A new discovery explains why the death rate is higher among lean patients with fatty liver disease A new discovery explains why the death rate is higher among lean patients with fatty liver disease

A new discovery explains why the death rate is higher among lean patients with fatty liver disease

A new discovery explains why the death rate is higher among lean patients with fatty liver disease

A world-first discovery has identified why lean individuals with metabolic-associated fatty liver disease (MAFLD) have a higher mortality rate than their non-thin counterparts.

The study, published in the journal Hepatology International, provides a new drug target for the development of potentially life-saving treatments, as well as the potential to increase early detection.

Fatty liver disease associated with metabolic dysfunction affects up to one-third of the world's population and is the leading cause of end-stage liver disease, liver cancer and liver transplantation.

Although it is commonly associated with overweight, obesity, and type 2 diabetes, up to 20% of individuals with metabolic fatty liver disease are considered lean.

“Despite being generally healthier than their overweight or obese counterparts, lean people with metabolic-related fatty liver disease have a worse long-term prognosis,” says the study’s first author, PhD student Mohamed Elaraby, from the Westmead Institute for Medical Research, Westmead Hospital and the University of Sydney. “We set out to understand the mechanisms behind this seemingly paradoxical outcome.”

The research team focused its efforts on telomeres, which are protective structures found at the end of chromosomes. “Telomeres protect the end of the chromosome from damage and tangling,” Al-Arabi says. “Every time a cell divides, some telomeres are cut. Eventually, the telomeres become so short that the cell dies.”

Shortening of telomeres is associated with increased morbidity and mortality in many diseases.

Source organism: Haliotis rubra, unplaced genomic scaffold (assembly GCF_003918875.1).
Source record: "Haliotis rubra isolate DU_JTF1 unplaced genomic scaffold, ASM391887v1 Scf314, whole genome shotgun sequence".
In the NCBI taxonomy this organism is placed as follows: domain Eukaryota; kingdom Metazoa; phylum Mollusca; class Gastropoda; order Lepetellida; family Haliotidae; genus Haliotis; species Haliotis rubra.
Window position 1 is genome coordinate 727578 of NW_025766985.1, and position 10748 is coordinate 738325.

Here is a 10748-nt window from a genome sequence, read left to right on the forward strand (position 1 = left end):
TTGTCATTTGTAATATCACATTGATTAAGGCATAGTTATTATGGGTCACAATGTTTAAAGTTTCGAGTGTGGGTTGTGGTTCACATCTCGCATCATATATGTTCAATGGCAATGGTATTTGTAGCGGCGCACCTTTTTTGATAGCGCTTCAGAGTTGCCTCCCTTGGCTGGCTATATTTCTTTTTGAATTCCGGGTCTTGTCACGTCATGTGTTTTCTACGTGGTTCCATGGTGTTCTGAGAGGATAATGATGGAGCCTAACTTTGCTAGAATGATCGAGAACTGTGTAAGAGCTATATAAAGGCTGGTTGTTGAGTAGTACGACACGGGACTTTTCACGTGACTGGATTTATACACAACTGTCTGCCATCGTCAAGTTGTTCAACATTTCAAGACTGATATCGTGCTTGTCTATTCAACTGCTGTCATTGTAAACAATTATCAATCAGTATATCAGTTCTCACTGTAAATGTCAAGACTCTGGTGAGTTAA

“We hypothesized that telomere loss increases during times of greatly increased energy demand or metabolic stress,” El-Arabi explains. “In the long term, this may lead to increased cell death and worse outcomes.”

In this study, the research team showed that growth/differentiation factor 15 (GDF-15), a protein that helps regulate a cell's response to injury, is decreased in lean individuals with fatty liver disease associated with metabolic dysfunction.

As cells try to adapt to this reduction in GDF-15, it leads to an increase in molecules known as reactive oxygen species (ROS).

An increase in ROS can damage telomeres and may lead to cell death.

“It is the combination of decreased GDF-15 and an increase in reactive oxygen compounds that leads to more rapid loss of telomeres,” El-Arabi explains. “We have been able to demonstrate that shortening of telomeres can partly explain the increased mortality rate among lean individuals with fatty liver disease associated with metabolic dysfunction.” We say “partially” because there is another factor that we believe has an impact on mortality rates.”

“As the name suggests, fatty liver is usually associated with being overweight and obese. Many health professionals do not believe that a lean person is likely to have fatty liver. This means that many lean individuals are diagnosed with metabolic fatty liver disease much later than others, leading to delayed treatment. This may also partly explain the increased mortality rate among lean individuals with metabolic fatty liver,” he continued.

The team's next step is to look for treatments that could stop the increase in ROS, reduce telomere loss and increase survival rates for lean people with metabolic-related fatty liver disease.

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